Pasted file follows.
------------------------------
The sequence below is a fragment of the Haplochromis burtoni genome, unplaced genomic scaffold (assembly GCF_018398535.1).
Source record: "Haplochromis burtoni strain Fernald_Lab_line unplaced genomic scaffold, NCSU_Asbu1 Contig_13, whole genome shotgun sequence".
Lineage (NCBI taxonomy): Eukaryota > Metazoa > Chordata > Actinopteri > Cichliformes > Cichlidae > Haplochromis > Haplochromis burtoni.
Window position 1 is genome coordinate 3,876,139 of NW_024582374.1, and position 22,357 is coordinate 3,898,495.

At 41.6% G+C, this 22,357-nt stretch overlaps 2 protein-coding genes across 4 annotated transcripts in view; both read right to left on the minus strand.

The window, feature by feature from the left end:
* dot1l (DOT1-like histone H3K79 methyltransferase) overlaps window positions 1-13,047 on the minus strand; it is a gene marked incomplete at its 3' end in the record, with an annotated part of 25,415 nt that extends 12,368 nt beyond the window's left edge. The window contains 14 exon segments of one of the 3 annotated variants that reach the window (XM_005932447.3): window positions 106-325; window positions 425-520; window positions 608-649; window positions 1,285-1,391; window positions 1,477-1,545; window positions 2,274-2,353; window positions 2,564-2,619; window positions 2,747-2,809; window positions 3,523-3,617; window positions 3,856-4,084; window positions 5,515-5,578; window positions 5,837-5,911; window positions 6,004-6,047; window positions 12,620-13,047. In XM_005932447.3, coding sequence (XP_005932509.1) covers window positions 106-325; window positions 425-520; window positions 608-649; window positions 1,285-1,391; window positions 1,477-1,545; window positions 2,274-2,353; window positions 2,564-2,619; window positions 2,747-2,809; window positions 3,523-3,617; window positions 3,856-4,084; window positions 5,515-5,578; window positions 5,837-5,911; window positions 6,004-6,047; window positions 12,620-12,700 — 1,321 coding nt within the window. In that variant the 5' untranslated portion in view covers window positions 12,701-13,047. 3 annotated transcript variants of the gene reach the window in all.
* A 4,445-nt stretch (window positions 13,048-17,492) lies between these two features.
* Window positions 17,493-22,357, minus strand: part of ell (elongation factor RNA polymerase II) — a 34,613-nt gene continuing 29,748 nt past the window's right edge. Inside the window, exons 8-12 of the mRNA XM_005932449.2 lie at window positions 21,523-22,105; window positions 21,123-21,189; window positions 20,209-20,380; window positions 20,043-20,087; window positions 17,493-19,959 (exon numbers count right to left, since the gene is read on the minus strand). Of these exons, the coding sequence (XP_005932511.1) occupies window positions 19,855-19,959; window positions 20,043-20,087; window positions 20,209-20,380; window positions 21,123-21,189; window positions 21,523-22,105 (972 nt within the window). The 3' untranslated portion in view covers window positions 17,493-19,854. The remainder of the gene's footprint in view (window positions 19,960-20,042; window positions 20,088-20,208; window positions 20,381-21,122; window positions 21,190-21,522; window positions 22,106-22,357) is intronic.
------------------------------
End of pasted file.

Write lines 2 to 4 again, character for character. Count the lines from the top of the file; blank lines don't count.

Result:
Source record: "Haplochromis burtoni strain Fernald_Lab_line unplaced genomic scaffold, NCSU_Asbu1 Contig_13, whole genome shotgun sequence".
Lineage (NCBI taxonomy): Eukaryota > Metazoa > Chordata > Actinopteri > Cichliformes > Cichlidae > Haplochromis > Haplochromis burtoni.
Window position 1 is genome coordinate 3,876,139 of NW_024582374.1, and position 22,357 is coordinate 3,898,495.